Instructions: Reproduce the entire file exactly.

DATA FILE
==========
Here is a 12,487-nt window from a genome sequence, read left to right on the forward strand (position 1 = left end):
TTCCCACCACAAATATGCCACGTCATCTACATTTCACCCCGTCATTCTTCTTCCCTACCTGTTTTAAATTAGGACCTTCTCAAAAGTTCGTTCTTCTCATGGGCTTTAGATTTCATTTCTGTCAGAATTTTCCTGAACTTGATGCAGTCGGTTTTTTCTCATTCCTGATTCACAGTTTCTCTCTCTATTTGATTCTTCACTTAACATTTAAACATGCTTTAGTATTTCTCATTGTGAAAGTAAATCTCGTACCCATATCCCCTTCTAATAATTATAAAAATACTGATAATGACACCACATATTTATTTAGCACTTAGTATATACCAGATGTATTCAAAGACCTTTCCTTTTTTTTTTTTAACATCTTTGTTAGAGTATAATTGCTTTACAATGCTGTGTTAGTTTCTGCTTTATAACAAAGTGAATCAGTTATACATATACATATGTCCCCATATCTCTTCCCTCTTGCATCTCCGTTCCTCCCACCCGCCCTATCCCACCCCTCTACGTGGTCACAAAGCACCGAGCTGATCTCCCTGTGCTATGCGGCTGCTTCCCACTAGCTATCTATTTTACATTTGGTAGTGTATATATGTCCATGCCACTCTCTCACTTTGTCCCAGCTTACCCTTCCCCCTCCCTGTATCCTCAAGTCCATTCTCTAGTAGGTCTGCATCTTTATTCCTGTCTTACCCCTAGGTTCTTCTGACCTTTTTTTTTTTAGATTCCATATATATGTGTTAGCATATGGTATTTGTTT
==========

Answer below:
Here is a 12,487-nt window from a genome sequence, read left to right on the forward strand (position 1 = left end):
TTCCCACCACAAATATGCCACGTCATCTACATTTCACCCCGTCATTCTTCTTCCCTACCTGTTTTAAATTAGGACCTTCTCAAAAGTTCGTTCTTCTCATGGGCTTTAGATTTCATTTCTGTCAGAATTTTCCTGAACTTGATGCAGTCGGTTTTTTCTCATTCCTGATTCACAGTTTCTCTCTCTATTTGATTCTTCACTTAACATTTAAACATGCTTTAGTATTTCTCATTGTGAAAGTAAATCTCGTACCCATATCCCCTTCTAATAATTATAAAAATACTGATAATGACACCACATATTTATTTAGCACTTAGTATATACCAGATGTATTCAAAGACCTTTCCTTTTTTTTTTTTAACATCTTTGTTAGAGTATAATTGCTTTACAATGCTGTGTTAGTTTCTGCTTTATAACAAAGTGAATCAGTTATACATATACATATGTCCCCATATCTCTTCCCTCTTGCATCTCCGTTCCTCCCACCCGCCCTATCCCACCCCTCTACGTGGTCACAAAGCACCGAGCTGATCTCCCTGTGCTATGCGGCTGCTTCCCACTAGCTATCTATTTTACATTTGGTAGTGTATATATGTCCATGCCACTCTCTCACTTTGTCCCAGCTTACCCTTCCCCCTCCCTGTATCCTCAAGTCCATTCTCTAGTAGGTCTGCATCTTTATTCCTGTCTTACCCCTAGGTTCTTCTGACCTTTTTTTTTTTAGATTCCATATATATGTGTTAGCATATGGTATTTGTTT